trees within it, in the gardens of the houses, and many conduits of
water which flow into the midst of it, and in places there are lakes
(TAMQUES); and the king has close to his palace a palm-grove and other
rich-bearing fruit-trees. Below the Moorish quarter is a little river,
and on this side are many orchards and gardens with many fruit-trees,
for the most part mangoes and areca-palms and jack-trees, and also
many lime and orange trees, growing so closely one to another that
it appears like a thick forest; and there are also white grapes. All
the water which is in the city comes from the two tanks of which I
have spoken, outside the first enclosing wall.

The people in this city are countless in number, so much so that I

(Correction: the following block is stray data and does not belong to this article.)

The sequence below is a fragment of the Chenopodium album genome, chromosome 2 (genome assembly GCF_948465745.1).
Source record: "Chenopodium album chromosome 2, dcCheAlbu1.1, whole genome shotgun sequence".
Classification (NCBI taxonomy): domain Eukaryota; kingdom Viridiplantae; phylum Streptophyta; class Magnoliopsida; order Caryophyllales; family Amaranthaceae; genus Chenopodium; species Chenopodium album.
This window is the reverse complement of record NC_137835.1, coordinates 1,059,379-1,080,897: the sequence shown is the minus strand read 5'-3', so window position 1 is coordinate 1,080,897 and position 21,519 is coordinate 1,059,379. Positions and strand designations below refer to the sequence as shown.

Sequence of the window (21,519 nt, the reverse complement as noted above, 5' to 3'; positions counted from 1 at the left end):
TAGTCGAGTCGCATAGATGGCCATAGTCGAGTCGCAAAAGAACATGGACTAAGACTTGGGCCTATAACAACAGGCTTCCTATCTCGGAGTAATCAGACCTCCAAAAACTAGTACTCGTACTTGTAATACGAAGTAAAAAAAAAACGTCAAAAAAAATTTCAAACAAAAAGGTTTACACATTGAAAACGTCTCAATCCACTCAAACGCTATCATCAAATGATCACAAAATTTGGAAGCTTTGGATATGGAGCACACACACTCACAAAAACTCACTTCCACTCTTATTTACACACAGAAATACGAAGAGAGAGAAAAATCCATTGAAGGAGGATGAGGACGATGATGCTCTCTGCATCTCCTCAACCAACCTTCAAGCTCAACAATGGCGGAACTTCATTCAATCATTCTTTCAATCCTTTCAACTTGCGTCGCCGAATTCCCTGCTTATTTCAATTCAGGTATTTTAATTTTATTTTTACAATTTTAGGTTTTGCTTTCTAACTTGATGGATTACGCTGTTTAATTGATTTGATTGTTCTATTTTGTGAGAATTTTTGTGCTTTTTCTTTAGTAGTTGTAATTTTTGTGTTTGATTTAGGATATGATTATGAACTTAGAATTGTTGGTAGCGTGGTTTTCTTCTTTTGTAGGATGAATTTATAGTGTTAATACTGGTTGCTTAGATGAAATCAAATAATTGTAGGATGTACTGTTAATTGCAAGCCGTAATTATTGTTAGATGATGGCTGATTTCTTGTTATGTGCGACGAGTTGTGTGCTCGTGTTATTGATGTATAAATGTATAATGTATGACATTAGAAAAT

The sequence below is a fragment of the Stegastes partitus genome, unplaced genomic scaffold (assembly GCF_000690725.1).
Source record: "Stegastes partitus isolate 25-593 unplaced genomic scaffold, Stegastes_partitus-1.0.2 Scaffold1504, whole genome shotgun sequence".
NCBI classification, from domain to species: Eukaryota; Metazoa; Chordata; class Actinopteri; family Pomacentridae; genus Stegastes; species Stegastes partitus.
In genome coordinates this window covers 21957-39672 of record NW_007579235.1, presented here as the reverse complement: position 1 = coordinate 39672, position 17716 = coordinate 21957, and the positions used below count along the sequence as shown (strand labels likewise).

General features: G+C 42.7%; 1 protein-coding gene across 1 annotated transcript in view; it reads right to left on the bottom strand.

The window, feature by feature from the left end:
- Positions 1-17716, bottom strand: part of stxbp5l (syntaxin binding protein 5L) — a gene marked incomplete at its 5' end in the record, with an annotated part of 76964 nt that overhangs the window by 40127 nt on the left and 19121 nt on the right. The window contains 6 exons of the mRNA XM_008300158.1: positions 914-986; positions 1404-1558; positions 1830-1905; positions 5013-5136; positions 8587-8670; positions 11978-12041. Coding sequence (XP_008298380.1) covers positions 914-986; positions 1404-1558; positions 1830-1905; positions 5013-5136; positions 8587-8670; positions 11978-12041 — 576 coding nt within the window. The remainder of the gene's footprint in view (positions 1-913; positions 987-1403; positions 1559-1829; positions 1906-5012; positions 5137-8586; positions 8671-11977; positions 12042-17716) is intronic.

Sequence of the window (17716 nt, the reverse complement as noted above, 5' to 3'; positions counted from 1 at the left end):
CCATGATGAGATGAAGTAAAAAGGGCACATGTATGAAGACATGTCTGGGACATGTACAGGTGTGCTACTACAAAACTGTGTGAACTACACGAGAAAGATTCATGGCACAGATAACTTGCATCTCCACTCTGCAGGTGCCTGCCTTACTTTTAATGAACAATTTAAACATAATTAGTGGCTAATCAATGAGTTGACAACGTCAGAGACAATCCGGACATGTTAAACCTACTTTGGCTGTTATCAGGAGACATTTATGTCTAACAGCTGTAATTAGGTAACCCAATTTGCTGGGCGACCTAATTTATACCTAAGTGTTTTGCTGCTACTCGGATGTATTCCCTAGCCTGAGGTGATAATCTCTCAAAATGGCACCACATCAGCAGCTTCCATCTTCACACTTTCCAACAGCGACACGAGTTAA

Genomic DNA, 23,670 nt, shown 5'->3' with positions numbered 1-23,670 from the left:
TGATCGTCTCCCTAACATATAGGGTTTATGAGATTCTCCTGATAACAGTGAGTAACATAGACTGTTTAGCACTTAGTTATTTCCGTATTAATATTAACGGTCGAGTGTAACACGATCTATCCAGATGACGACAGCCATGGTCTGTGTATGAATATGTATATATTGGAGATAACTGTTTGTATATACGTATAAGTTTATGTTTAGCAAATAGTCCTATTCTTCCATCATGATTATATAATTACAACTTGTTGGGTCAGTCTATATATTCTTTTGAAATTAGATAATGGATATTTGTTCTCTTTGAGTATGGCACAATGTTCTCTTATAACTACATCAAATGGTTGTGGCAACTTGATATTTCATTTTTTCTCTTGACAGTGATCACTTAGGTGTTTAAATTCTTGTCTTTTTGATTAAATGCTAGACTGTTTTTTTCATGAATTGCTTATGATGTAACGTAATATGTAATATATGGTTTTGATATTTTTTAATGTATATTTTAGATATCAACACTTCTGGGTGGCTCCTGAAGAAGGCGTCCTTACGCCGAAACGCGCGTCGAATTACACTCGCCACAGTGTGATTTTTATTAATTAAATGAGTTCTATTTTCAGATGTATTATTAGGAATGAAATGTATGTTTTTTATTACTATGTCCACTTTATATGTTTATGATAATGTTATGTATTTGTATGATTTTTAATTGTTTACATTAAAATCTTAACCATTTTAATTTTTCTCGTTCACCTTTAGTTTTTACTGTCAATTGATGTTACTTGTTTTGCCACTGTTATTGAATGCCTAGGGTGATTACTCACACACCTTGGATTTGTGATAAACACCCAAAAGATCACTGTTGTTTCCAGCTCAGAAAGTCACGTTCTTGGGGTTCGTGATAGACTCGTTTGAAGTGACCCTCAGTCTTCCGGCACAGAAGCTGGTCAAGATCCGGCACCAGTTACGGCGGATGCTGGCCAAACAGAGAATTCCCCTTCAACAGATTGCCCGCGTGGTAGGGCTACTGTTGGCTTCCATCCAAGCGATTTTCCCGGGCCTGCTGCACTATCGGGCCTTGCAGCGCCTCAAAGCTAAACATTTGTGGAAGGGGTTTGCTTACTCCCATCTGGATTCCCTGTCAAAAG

do not wish to write it down for fear it should be thought fabulous;
but I declare that no troops, horse or foot, could break their way
through any street or lane, so great are the numbers of the people
and elephants.
Returning then to the city of Bisnaga, you must know that from it
to the new city goes a street as wide as a place of tourney, with
both sides lined throughout with rows of houses and shops where they
sell everything; and all along this road are many trees that the
king commanded to be planted, so as to afford shade to those that
pass along. On this road he commanded to be erected a very beautiful
temple of stone,[410] and there are other pagodas that the captains
and great lords caused to be erected.

So that, returning to the city of Bisnaga, you must know that before
you arrive at the city gates there is a gate with a wall that encloses
all the other enclosures of the city, and this wall is a very strong